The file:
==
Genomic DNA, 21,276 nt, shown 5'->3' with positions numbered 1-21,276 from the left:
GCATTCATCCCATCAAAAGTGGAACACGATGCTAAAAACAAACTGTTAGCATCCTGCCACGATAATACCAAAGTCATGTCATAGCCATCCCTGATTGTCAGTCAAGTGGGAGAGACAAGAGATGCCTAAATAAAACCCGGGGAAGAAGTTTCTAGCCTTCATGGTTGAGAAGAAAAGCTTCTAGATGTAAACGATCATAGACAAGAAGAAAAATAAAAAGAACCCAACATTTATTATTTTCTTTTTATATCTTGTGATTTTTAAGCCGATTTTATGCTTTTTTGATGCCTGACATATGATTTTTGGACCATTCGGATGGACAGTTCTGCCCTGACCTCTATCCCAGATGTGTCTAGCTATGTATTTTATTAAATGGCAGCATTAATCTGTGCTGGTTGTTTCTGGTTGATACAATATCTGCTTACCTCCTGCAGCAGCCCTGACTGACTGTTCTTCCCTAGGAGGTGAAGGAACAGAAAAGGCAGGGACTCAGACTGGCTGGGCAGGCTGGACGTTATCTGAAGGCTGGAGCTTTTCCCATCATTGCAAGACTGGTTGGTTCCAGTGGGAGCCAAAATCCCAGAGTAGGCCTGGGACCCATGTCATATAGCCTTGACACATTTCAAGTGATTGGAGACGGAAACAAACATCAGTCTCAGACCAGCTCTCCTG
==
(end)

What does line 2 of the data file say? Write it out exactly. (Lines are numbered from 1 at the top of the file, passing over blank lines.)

GCATTCATCCCATCAAAAGTGGAACACGATGCTAAAAACAAACTGTTAGCATCCTGCCACGATAATACCAAAGTCATGTCATAGCCATCCCTGATTGTCAGTCAAGTGGGAGAGACAAGAGATGCCTAAATAAAACCCGGGGAAGAAGTTTCTAGCCTTCATGGTTGAGAAGAAAAGCTTCTAGATGTAAACGATCATAGACAAGAAGAAAAATAAAAAGAACCCAACATTTATTATTTTCTTTTTATATCTTGTGATTTTTAAGCCGATTTTATGCTTTTTTGATGCCTGACATATGATTTTTGGACCATTCGGATGGACAGTTCTGCCCTGACCTCTATCCCAGATGTGTCTAGCTATGTATTTTATTAAATGGCAGCATTAATCTGTGCTGGTTGTTTCTGGTTGATACAATATCTGCTTACCTCCTGCAGCAGCCCTGACTGACTGTTCTTCCCTAGGAGGTGAAGGAACAGAAAAGGCAGGGACTCAGACTGGCTGGGCAGGCTGGACGTTATCTGAAGGCTGGAGCTTTTCCCATCATTGCAAGACTGGTTGGTTCCAGTGGGAGCCAAAATCCCAGAGTAGGCCTGGGACCCATGTCATATAGCCTTGACACATTTCAAGTGATTGGAGACGGAAACAAACATCAGTCTCAGACCAGCTCTCCTG